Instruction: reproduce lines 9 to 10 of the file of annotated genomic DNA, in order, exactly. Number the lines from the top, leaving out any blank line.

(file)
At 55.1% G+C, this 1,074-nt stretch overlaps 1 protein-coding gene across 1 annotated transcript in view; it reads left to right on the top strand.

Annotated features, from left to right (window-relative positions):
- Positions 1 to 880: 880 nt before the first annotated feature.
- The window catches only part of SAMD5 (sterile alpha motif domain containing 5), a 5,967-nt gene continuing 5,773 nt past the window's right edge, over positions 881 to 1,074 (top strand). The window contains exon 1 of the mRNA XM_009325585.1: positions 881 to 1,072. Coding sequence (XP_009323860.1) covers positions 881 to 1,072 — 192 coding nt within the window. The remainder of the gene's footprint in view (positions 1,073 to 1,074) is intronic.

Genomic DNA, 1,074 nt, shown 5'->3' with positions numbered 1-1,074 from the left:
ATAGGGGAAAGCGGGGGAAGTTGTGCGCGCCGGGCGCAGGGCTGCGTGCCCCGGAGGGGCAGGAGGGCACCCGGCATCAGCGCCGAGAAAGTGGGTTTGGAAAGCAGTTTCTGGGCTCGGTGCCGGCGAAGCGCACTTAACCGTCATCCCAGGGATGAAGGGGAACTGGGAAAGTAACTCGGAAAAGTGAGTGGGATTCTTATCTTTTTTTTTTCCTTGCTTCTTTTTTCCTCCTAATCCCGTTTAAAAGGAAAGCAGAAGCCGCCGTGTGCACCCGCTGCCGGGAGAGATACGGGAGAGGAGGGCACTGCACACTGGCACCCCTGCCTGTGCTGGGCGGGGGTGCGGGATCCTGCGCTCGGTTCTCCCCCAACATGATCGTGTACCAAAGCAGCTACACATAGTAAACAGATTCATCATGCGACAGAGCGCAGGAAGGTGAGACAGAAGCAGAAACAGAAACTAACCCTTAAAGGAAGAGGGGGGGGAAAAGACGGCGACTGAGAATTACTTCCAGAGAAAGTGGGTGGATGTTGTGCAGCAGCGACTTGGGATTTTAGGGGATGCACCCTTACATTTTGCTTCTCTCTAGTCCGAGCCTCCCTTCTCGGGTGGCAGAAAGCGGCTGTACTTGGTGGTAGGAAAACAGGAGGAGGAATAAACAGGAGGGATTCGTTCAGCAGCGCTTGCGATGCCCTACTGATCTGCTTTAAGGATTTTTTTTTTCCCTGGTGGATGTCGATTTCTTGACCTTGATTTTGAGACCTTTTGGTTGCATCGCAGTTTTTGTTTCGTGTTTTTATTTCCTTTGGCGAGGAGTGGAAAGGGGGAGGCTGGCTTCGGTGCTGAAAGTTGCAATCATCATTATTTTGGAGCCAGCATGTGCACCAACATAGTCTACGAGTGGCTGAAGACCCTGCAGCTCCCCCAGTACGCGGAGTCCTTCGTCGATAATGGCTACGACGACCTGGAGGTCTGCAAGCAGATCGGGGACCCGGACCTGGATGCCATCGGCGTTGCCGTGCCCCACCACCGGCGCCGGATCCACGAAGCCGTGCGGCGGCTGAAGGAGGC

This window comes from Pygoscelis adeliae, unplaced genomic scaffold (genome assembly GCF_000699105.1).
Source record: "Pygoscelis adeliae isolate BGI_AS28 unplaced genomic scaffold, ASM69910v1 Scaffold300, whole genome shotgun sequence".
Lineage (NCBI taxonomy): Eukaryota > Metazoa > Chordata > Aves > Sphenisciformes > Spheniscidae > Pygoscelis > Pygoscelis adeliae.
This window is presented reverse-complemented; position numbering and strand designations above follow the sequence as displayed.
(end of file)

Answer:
Lineage (NCBI taxonomy): Eukaryota > Metazoa > Chordata > Aves > Sphenisciformes > Spheniscidae > Pygoscelis > Pygoscelis adeliae.
This window is presented reverse-complemented; position numbering and strand designations above follow the sequence as displayed.